The church that never stopped: Christ Episcopal kept worshipping through battle

Published 9:33 am Saturday, February 25, 2023

In the midst of the explosions and destruction by shells and rounds from Union gunboats and mortar barges during the siege of Vicksburg, one thing remained constant — daily services at Christ Episcopal Church.

“The church of which my father was rector was the only church in Vicksburg — with the exception of the Roman Catholic Cathedral — where services were held during the Siege,” William Lord Jr., the son of church rector the Rev. W.W. Lord, wrote in a 1908 Harper’s Magazine article on the Siege.

“As far as we know, it was every day,” said the Rev. Sam Godfrey, rector of Christ Episcopal Church.

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“Sunday was the regular Sunday service and out of the 1836 ‘Book of Common Prayer,’” said church member Dave Benway. “Back then they would have had morning prayer, probably, during the day. Once a month, they had Communion.

“The middle of the week services may have been shorter but at the same time, if people took the trouble to get here, they would have possibly made it just as long,” Benway added.

Christ Episcopal was organized in 1826, the year after Vicksburg was incorporated. Construction on the church building that stands on Main Street began in 1839, with Bishop Leonidas Polk laying the cornerstone.

Polk would later become a Confederate general and receive the nickname “the Fighting Bishop.” He was killed in battle at Pine Mountain, Georgia, in 1864.

The church’s foundation was brick and mortar with a basement. According to William Lord, the church basement served as a shelter for the Lord family at some point during the shelling. The family, without Rev. Lord, eventually relocated to a plantation in Flowers before returning and joining other Vicksburg residents in a cave to seek shelter from shelling. And like many buildings in the city, the church and rectory were damaged.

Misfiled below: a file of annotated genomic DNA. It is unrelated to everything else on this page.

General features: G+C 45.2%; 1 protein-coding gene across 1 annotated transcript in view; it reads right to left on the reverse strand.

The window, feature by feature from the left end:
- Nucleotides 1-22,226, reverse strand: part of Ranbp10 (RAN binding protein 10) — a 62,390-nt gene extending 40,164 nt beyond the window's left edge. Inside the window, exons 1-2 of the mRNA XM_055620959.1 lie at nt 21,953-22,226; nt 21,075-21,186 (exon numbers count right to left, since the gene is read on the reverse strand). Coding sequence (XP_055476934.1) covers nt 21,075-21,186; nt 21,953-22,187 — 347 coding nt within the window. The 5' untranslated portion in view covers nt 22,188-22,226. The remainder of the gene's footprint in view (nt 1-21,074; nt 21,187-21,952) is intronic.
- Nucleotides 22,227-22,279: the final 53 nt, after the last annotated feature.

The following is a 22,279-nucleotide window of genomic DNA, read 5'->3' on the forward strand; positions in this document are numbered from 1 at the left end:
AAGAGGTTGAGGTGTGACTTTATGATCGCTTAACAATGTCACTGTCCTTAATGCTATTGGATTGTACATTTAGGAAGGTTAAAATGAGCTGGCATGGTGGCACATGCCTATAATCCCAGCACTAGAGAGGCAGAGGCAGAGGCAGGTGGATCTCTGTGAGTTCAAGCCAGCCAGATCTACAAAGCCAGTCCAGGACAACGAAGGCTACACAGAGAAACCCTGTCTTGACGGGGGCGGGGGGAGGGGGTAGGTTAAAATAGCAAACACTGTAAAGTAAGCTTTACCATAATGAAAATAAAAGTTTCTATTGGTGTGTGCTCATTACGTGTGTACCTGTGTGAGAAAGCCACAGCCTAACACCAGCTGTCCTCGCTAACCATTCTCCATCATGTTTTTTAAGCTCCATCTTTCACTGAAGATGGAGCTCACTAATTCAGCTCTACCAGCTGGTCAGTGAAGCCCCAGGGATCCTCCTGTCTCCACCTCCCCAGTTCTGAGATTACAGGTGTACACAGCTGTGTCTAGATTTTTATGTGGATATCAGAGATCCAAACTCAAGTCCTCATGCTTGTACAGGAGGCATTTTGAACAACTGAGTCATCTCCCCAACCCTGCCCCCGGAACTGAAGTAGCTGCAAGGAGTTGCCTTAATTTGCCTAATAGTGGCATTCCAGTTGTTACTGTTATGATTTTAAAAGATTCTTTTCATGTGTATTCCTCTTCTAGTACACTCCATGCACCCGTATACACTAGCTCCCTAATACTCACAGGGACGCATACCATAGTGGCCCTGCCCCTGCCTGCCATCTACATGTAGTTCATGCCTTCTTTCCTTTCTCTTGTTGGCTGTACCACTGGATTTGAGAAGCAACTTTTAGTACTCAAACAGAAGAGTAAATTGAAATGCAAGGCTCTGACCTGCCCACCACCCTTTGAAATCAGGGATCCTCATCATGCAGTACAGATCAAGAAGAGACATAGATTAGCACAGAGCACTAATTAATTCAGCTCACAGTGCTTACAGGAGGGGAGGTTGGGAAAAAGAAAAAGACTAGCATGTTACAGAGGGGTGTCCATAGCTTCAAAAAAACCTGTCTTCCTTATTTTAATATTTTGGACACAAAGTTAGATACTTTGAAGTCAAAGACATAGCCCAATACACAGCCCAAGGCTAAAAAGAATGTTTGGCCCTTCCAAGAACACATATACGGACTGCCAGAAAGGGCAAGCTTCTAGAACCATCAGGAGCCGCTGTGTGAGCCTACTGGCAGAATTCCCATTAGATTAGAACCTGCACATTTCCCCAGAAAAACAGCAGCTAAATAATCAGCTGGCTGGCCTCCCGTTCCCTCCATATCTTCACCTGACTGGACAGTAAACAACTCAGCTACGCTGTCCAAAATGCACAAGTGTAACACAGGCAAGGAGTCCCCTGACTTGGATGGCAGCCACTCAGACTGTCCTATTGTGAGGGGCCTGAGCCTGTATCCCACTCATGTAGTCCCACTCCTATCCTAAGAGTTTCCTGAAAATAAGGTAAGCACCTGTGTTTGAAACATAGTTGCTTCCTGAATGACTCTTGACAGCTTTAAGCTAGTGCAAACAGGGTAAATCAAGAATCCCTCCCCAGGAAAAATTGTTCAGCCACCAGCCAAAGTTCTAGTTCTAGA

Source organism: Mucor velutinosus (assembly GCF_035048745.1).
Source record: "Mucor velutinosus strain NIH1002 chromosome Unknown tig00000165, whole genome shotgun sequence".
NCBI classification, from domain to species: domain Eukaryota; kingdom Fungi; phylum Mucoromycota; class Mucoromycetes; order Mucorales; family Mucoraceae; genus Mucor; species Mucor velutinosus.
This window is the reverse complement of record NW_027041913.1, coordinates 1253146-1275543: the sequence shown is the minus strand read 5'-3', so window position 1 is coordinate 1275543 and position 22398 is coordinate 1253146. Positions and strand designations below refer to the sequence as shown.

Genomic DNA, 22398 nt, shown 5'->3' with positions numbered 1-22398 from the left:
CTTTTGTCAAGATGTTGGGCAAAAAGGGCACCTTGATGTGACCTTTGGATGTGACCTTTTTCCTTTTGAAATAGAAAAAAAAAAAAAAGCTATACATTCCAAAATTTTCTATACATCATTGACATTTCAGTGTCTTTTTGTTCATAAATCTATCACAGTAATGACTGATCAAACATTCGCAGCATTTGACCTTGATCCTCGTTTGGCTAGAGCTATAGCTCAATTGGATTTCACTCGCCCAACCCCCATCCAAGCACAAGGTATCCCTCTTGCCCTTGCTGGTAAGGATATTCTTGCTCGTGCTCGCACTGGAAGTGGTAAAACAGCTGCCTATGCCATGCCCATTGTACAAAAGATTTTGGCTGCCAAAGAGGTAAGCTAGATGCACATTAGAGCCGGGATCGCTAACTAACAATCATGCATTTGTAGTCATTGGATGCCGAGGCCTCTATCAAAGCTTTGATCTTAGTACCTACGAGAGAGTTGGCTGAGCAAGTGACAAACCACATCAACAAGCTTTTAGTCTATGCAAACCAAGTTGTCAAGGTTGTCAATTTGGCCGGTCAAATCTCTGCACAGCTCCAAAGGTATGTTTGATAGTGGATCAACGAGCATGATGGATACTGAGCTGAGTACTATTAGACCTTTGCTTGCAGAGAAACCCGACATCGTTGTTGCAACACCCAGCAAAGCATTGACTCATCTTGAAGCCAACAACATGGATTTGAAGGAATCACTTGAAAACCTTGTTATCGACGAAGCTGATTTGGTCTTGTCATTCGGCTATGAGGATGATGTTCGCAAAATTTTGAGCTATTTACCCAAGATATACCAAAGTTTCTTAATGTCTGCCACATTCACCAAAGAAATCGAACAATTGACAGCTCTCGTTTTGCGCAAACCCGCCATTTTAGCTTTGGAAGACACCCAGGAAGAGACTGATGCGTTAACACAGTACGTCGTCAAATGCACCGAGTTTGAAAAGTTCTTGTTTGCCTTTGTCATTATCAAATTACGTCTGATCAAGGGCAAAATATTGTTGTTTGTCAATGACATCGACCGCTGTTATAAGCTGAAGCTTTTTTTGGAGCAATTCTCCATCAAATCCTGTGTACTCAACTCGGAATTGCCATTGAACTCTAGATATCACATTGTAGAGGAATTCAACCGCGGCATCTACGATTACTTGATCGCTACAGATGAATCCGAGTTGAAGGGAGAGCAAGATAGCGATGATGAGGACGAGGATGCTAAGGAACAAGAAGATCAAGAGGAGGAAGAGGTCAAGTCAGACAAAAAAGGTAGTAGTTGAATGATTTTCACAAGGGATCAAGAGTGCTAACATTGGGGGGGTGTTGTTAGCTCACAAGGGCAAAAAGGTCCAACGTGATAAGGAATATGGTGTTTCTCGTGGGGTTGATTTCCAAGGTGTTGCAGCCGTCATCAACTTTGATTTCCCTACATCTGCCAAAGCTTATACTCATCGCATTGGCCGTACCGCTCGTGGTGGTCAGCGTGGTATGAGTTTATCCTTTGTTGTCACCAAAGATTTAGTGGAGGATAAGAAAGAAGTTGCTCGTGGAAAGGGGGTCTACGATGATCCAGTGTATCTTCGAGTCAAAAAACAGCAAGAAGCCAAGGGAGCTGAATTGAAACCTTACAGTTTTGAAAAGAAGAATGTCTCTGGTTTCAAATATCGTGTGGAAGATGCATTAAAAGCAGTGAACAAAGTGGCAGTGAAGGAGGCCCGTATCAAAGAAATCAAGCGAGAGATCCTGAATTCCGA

“The windows here (in the present church) are not original,” Godfrey said, pointing out that all but one stained glass window was lost during the Siege.

“The other windows weren’t blown out by artillery, but were damaged by the concussion from the shells and cannonballs hitting nearby,” he added. “The church was not damaged that much during the Siege.”

The lone window to survive, he said, was a German stained glass window installed in 1855.

“For years the story was that the church had not been hit, but in 1953 when the tornado hit Vicksburg they went upstairs to inspect the belfry and they found a cannonball,” Godfrey said.

“But the rectory was totaled (from shelling),” Benway said. The shelling, he added, wasn’t just from mortars. “The ships had rifled cannons.”

Godfrey said Lord’s wife Margaret described the damage as “a scene of desolation.

“The dressing room was in ruins, the end where the fireplace had been was blown entirely out; the nursery uninhabitable — a hole deep almost as a cistern in the middle of the floor. Every room in the house was injured and hardly a window was left whole.”

When Gen. John Pemberton surrendered Vicksburg, Lord and his family left the city under a pass from Gen. Ulysses S. Grant. Lord would later return to Vicksburg after the Civil War and become the first rector of the Church of the Holy Trinity.

More than five months after the city’s surrender, Christ Episcopal was the scene of a protest by four women (five, by one account) whose objection to a Union order that violated the Constitution’s provisions on separation of church and state resulted in their being banned from the city for the remainder of the Civil War.

The incident involved an order requiring churches in the areas occupied by Union troops to say a “Prayer for all those in Civil Authority,” which according to local accounts of the incident was called the “prayer for the president.”

According to accounts, a former rector serving as rector until another priest could arrive said a prayer for the president, the ladies walked out of the service and were later arrested and sent to Bovina.

About John Surratt

John Surratt is a graduate of Louisiana State University with a degree in general studies. He has worked as an editor, reporter and photographer for newspapers in Louisiana, Mississippi and Alabama. He has been a member of The Vicksburg Post staff since 2011 and covers city government. He and his wife attend St. Paul Catholic Church and he is a member of the Port City Kiwanis Club.

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